His ideas may be worth looking at for small open economies, but Greece is different. Whatever little I have read, Greece is hardly a small open economy as we understand the term. Greece and even Eurozone is just such a crazy idea..

The Political Economy of Roads in Kenya

June 25, 2012

Four econs in this interesting paper look at political economy of road development in Kenya.

They show how road development in a region depends political party in power. There are two factors –  community (belonging to the same community as leaders of the ruling party) or geography (living in a place where the current leaders once lived):

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Bank of England and Titanic Connection

June 22, 2012

The sinking of the great ship marked its 100th anniversary recently.

BoE website has some nice trivia on its connection with Titanic:

The ceremonies and events to mark the 100th anniversary of the sinking of the Royal Mail Ship Titanic can hardly have escaped the attention of many but probably few know of the connection between the Bank and the ill-fated White Star liner.

After the disaster the Bank received claims for the replacement of Bank of England notes lost when the liner went down. The majority of claims came from those whose letters containing banknotes had been in Titanic’s post room. Other claims were from the relatives of those who had perished, and some from survivors. The documentation surrounding some of these claims can be seen until 10th November. None of these documents has been on public display before.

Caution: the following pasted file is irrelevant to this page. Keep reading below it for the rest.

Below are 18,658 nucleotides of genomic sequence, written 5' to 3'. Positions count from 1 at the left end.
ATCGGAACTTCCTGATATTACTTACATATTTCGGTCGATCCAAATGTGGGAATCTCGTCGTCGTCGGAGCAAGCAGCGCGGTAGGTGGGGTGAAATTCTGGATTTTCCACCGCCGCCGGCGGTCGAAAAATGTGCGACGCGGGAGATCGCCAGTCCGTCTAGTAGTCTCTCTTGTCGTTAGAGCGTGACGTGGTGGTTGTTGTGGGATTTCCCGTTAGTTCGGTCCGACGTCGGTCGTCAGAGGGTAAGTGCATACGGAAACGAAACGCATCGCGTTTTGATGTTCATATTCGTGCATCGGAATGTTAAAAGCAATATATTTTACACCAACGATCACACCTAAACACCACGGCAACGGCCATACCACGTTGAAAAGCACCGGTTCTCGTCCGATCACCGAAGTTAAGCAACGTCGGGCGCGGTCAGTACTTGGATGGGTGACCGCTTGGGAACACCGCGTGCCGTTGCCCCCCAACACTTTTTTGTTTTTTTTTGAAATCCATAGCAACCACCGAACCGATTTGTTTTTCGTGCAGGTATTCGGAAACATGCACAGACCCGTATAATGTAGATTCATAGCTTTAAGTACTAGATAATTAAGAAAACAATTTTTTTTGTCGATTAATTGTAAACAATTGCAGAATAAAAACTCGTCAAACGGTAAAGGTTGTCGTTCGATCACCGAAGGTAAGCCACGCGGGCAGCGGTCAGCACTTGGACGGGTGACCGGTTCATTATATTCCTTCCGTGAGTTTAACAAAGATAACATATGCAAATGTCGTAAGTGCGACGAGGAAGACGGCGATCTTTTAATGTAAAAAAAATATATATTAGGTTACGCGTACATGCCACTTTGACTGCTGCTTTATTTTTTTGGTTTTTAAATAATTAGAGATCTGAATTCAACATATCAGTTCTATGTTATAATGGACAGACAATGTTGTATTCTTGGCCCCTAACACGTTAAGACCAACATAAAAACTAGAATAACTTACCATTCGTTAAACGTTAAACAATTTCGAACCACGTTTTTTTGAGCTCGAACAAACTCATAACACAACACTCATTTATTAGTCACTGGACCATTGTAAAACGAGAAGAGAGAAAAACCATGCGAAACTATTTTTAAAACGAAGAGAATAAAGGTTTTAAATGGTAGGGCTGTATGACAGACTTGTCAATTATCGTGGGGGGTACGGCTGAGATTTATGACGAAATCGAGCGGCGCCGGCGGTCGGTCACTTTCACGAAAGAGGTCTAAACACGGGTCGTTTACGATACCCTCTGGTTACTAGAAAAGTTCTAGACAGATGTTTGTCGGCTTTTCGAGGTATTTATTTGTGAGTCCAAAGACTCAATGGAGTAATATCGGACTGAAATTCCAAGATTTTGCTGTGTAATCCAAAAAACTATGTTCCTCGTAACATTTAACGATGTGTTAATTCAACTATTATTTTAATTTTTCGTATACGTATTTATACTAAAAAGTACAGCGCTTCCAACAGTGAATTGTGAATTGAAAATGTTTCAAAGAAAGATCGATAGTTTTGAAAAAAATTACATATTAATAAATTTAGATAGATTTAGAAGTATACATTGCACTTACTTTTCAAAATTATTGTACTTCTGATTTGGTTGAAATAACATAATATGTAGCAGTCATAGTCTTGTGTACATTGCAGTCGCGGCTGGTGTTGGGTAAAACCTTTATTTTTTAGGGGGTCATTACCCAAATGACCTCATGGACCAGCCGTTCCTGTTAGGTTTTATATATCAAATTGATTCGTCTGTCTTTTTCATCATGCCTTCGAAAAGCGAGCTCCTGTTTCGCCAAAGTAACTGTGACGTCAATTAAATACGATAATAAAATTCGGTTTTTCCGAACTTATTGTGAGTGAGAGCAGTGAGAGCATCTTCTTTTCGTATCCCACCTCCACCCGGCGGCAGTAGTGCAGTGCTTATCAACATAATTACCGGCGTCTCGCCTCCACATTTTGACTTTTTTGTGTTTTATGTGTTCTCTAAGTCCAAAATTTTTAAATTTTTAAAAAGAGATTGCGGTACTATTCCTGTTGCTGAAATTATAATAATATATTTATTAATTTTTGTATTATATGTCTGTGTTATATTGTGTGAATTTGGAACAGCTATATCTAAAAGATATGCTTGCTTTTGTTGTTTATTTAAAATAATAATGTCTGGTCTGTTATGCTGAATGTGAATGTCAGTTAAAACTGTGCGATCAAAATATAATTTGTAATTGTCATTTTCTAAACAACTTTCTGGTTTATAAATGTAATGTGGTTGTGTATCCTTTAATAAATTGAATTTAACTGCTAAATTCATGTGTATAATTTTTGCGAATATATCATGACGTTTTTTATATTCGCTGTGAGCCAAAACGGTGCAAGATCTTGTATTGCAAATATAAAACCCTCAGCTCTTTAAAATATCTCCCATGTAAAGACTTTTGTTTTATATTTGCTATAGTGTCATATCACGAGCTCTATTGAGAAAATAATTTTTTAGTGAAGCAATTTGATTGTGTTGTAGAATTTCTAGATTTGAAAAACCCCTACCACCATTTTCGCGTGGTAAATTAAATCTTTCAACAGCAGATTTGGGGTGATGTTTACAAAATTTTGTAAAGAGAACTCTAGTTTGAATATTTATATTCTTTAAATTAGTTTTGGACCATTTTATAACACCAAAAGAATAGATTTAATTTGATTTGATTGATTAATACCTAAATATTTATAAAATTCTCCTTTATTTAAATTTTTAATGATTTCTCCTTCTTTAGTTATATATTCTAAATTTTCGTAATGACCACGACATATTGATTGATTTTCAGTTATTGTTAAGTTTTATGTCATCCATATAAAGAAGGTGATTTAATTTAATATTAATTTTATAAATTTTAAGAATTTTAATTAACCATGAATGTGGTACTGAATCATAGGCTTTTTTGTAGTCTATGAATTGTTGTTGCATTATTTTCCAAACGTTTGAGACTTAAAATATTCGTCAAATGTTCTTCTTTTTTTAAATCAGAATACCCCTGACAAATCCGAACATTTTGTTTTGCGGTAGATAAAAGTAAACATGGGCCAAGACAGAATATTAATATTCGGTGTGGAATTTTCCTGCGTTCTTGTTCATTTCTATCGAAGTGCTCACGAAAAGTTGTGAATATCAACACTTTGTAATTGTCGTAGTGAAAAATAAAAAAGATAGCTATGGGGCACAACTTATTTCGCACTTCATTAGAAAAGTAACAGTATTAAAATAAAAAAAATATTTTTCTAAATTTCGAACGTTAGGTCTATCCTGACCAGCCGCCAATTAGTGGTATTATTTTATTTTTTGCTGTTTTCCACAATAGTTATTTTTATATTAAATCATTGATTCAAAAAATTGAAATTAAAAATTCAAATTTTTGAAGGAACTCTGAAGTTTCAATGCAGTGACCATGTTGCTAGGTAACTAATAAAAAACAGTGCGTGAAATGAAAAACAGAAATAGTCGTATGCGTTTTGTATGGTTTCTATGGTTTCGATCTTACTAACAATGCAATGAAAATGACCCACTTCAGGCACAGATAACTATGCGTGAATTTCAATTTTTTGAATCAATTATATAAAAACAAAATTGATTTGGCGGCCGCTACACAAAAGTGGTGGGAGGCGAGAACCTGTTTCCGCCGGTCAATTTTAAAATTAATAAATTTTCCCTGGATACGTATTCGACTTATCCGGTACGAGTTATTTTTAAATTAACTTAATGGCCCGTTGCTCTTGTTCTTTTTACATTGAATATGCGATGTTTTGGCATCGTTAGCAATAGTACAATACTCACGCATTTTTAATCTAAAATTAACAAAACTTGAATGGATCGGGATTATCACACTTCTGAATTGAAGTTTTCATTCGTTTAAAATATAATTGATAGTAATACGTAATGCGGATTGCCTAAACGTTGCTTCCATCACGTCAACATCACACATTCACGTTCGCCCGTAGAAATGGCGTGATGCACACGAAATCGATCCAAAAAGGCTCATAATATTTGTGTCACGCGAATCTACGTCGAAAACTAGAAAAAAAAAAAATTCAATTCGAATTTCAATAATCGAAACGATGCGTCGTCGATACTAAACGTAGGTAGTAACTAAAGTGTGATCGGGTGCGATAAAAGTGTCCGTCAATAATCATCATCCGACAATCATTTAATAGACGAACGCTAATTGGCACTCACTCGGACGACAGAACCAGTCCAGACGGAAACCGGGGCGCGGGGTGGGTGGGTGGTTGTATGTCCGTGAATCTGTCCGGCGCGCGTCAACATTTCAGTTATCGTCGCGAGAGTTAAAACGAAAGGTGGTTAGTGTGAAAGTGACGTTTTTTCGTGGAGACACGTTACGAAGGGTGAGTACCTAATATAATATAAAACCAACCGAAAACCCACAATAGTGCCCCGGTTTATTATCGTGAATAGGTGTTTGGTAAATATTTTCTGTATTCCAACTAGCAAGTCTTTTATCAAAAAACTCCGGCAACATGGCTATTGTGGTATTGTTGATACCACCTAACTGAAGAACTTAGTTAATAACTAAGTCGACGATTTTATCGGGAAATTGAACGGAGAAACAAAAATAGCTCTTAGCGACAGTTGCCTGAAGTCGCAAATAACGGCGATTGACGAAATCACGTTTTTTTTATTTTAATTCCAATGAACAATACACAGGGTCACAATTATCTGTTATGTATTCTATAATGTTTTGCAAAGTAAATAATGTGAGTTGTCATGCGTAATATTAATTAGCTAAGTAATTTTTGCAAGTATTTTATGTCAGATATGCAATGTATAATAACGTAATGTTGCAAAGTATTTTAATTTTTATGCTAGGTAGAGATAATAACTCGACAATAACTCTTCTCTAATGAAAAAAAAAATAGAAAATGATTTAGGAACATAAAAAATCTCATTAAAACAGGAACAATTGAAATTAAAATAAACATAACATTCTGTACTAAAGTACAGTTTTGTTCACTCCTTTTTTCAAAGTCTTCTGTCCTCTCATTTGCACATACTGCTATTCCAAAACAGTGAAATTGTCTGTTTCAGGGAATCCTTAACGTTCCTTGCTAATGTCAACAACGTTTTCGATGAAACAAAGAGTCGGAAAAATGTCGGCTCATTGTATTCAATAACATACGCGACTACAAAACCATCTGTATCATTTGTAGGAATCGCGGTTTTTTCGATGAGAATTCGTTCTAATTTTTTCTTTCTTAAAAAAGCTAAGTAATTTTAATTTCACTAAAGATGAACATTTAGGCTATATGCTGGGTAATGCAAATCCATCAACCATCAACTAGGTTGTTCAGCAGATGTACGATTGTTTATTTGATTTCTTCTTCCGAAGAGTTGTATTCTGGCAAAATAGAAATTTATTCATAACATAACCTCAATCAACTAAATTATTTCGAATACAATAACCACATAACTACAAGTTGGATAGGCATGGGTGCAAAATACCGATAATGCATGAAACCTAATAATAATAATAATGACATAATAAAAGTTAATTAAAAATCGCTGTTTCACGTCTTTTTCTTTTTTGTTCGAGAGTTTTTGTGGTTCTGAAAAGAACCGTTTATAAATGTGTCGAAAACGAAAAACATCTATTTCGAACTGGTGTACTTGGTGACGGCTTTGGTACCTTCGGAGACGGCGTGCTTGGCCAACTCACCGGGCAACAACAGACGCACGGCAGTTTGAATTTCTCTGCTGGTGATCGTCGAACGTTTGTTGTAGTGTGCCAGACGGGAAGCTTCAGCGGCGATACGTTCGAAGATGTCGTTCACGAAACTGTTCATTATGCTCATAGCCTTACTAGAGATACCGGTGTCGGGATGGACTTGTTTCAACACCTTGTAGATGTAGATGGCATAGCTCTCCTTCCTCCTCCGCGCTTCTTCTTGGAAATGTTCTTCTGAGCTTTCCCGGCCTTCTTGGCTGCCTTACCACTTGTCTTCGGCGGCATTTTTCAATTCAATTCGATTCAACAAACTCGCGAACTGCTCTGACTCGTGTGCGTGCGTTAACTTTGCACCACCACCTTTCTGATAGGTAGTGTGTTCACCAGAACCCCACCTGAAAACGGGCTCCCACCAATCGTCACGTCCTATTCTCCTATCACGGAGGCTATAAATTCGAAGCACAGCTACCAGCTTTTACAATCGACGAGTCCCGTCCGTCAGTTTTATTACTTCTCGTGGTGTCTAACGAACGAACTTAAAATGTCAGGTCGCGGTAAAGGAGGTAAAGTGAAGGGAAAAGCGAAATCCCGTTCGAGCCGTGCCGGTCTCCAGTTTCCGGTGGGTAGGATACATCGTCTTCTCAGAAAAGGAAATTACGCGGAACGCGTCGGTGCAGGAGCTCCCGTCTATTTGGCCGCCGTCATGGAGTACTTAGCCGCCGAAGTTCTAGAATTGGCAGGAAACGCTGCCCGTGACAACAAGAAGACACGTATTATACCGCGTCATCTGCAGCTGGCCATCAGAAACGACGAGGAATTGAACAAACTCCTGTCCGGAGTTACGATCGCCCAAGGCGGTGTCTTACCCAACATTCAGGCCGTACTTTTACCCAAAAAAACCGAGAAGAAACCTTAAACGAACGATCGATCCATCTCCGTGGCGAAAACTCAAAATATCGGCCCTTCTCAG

Three days after the disaster the Bank donated 250 guineas to the Titanic Disaster Relief Fund for the welfare of the relatives of those who had perished..
Interesting..

The Rocky Balboa recovery

June 22, 2012

Well most people must have read this superbly titled piece. Those who have not should.

This is just an amazing way to talk about recovery in US markets. Despite some serious knocks, recovery keeps coming back like  Rocky Balboa:

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Does accelerating Algebra in primary schooling help?

June 22, 2012